Although the difference between the two types of entities seems quite clear, in practice, the line can quickly become blurred and it is quite rare for an MLM to avoid the “dark side” permanently. So how did Avon do it? 


Ding Dong, Avon Calling

Avon was started by a traveling book salesman, David McConnell, in 1886. He was having trouble getting women to buy his books, so he started sweetening the deal with free perfume samples. Soon, his clients were more interested in the perfume than the books, and the idea for a direct sales makeup and perfume business was born.

Today, the business brings in more than $3 billion in revenue a year. Until a 2020 merger with Brazilian company, Natura & Co Holding SA, Avon was listed under its own stock name on the New York Stock exchange — no simple feat for any company, never mind an MLM. Avon now trades under Natura’s name on the Brazilian Stock Exchange. 

Avon has kept itself on the ethical side of the MLM legitimacy by ensuring that it emphasizes product sales over downline recruitment. Avon salespeople can make money without recruiting anyone. There are certainly benefits to expanding the downline, but it’s not mandatory, which has been key for them. 

Avon (along with its signature greeting, “Ding Dong, Avon calling”) has built credibility through various means. Many of the less ethical MLMs such as LulaRoe sell overpriced products that really don’t offer much in terms of value. Avon’s products have always remained affordable and while they might not be the world’s number one makeup brand, many specifically seek out their products.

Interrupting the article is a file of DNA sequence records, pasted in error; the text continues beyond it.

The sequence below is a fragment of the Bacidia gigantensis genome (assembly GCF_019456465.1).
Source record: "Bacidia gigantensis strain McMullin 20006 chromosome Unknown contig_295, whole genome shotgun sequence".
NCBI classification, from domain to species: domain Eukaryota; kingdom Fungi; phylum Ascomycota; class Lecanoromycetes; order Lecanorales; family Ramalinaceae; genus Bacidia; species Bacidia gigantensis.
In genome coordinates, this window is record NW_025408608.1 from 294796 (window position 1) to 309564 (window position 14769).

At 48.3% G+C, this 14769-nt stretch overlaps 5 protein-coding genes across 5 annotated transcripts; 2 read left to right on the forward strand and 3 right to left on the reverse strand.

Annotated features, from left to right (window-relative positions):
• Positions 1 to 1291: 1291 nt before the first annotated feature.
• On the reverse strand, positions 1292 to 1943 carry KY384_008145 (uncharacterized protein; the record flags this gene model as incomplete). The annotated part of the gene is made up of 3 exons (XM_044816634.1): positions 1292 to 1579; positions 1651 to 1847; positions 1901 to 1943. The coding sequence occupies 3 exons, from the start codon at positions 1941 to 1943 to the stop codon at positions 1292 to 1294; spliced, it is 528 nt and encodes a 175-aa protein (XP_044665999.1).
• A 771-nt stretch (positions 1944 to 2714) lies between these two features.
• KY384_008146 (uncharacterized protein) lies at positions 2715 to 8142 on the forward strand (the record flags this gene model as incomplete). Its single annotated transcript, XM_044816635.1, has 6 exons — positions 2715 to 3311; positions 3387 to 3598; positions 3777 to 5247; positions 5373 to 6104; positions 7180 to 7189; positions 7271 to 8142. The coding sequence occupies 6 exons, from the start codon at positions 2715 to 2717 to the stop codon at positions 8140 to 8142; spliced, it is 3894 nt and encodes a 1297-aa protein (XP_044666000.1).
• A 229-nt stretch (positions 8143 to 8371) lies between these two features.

One of the calling cards of unethical MLMs and pyramid schemes is unnecessary complexity around remuneration, and this is another way that Avon has kept itself on the straight and narrow. While it does have tier levels for remuneration, the way in which salespeople can climb the ladder is clear and unambiguous. 

Who Are MLMs For?    

Although many people have enjoyed some form of additional income from Avon, Amway, NuSkin, and similar ethical MLMs, it is a huge amount of work. To really earn a viable income, representatives would need to be selling to a huge number of people while also making use of downline. 

MLMs may be an option for someone who just wants to spend their spare time selling a product they already love, but it is vital to understand the line between ethical and unethical. Companies like Avon and Amway have done an excellent job of building multibillion-dollar businesses that many people will swear have changed their lives while staying on the right side of the law. Transparency and fairness to salespeople is key to remaining there.

Nicole Engelbrecht

Opinion Contributor, Strixus

Nicole is a freelance writer, podcaster and host of the "True Crime South Africa" and "I Lived Through This" podcasts, and soon-to-be published nonfiction author. view profile